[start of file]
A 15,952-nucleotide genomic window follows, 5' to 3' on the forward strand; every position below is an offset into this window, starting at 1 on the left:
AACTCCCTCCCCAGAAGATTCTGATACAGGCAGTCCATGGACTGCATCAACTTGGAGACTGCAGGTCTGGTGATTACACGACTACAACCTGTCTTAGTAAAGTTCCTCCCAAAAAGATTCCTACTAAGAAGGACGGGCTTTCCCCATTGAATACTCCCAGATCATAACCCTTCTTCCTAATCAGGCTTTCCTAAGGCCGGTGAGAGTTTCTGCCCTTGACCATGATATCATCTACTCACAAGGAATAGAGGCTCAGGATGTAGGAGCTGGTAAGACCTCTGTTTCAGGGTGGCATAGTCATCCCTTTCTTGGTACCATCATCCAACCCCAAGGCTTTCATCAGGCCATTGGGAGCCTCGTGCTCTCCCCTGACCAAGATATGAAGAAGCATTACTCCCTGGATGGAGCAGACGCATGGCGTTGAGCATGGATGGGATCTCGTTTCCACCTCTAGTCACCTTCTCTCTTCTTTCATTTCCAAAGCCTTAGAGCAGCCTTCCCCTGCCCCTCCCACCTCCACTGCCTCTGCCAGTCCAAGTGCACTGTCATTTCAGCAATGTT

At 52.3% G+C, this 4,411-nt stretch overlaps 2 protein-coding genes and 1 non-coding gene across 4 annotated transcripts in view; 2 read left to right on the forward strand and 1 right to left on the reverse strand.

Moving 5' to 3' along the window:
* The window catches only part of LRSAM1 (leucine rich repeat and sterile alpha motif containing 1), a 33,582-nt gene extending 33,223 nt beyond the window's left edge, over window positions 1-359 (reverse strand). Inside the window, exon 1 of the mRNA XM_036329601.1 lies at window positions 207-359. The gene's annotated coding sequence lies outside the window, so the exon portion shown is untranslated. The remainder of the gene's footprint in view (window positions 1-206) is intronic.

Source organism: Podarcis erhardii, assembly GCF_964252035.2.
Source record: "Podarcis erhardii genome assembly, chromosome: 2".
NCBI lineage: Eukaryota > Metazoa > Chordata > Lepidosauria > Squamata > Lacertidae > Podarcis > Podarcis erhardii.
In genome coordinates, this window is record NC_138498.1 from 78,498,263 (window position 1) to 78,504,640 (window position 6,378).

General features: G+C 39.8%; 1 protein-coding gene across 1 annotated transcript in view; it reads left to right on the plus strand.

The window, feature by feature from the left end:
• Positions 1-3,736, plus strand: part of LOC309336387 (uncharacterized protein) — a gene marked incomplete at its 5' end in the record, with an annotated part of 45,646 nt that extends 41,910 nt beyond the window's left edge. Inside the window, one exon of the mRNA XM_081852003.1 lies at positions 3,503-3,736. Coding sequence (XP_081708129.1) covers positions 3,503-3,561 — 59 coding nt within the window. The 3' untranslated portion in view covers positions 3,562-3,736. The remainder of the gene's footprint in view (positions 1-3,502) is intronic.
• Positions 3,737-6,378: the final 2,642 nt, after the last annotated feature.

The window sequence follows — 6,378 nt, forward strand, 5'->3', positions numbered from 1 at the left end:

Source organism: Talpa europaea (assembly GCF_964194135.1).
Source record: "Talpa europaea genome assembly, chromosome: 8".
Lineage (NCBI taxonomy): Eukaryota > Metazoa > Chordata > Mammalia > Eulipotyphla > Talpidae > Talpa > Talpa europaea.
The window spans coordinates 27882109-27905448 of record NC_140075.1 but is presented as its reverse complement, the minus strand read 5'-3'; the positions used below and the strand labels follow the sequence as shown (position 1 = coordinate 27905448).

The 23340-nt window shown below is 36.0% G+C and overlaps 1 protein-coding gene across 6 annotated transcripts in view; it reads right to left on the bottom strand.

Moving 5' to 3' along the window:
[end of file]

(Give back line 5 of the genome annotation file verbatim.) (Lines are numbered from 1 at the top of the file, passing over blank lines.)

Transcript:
* The window catches only part of LRSAM1 (leucine rich repeat and sterile alpha motif containing 1), a 33,582-nt gene extending 33,223 nt beyond the window's left edge, over window positions 1-359 (reverse strand). Inside the window, exon 1 of the mRNA XM_036329601.1 lies at window positions 207-359. The gene's annotated coding sequence lies outside the window, so the exon portion shown is untranslated. The remainder of the gene's footprint in view (window positions 1-206) is intronic.